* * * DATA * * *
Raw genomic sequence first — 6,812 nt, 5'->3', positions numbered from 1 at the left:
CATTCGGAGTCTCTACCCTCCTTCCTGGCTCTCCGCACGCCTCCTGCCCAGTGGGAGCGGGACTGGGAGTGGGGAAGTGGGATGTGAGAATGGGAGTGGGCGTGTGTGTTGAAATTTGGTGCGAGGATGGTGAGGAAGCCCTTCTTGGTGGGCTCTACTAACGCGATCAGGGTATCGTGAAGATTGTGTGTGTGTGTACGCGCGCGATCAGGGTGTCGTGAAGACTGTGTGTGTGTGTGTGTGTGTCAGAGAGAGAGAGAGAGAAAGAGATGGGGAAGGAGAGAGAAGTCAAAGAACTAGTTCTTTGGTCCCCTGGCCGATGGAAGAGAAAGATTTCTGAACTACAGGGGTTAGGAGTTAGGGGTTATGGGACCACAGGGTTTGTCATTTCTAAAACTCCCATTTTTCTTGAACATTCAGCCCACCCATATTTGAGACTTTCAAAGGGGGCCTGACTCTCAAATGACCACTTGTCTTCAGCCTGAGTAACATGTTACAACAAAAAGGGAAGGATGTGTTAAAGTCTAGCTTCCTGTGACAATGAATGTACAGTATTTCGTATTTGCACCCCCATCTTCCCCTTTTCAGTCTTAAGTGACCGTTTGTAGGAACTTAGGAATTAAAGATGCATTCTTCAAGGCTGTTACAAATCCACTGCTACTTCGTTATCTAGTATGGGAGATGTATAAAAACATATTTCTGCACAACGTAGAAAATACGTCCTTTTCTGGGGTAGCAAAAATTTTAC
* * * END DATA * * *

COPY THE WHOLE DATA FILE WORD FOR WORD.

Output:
Raw genomic sequence first — 6,812 nt, 5'->3', positions numbered from 1 at the left:
CATTCGGAGTCTCTACCCTCCTTCCTGGCTCTCCGCACGCCTCCTGCCCAGTGGGAGCGGGACTGGGAGTGGGGAAGTGGGATGTGAGAATGGGAGTGGGCGTGTGTGTTGAAATTTGGTGCGAGGATGGTGAGGAAGCCCTTCTTGGTGGGCTCTACTAACGCGATCAGGGTATCGTGAAGATTGTGTGTGTGTGTACGCGCGCGATCAGGGTGTCGTGAAGACTGTGTGTGTGTGTGTGTGTGTCAGAGAGAGAGAGAGAGAAAGAGATGGGGAAGGAGAGAGAAGTCAAAGAACTAGTTCTTTGGTCCCCTGGCCGATGGAAGAGAAAGATTTCTGAACTACAGGGGTTAGGAGTTAGGGGTTATGGGACCACAGGGTTTGTCATTTCTAAAACTCCCATTTTTCTTGAACATTCAGCCCACCCATATTTGAGACTTTCAAAGGGGGCCTGACTCTCAAATGACCACTTGTCTTCAGCCTGAGTAACATGTTACAACAAAAAGGGAAGGATGTGTTAAAGTCTAGCTTCCTGTGACAATGAATGTACAGTATTTCGTATTTGCACCCCCATCTTCCCCTTTTCAGTCTTAAGTGACCGTTTGTAGGAACTTAGGAATTAAAGATGCATTCTTCAAGGCTGTTACAAATCCACTGCTACTTCGTTATCTAGTATGGGAGATGTATAAAAACATATTTCTGCACAACGTAGAAAATACGTCCTTTTCTGGGGTAGCAAAAATTTTAC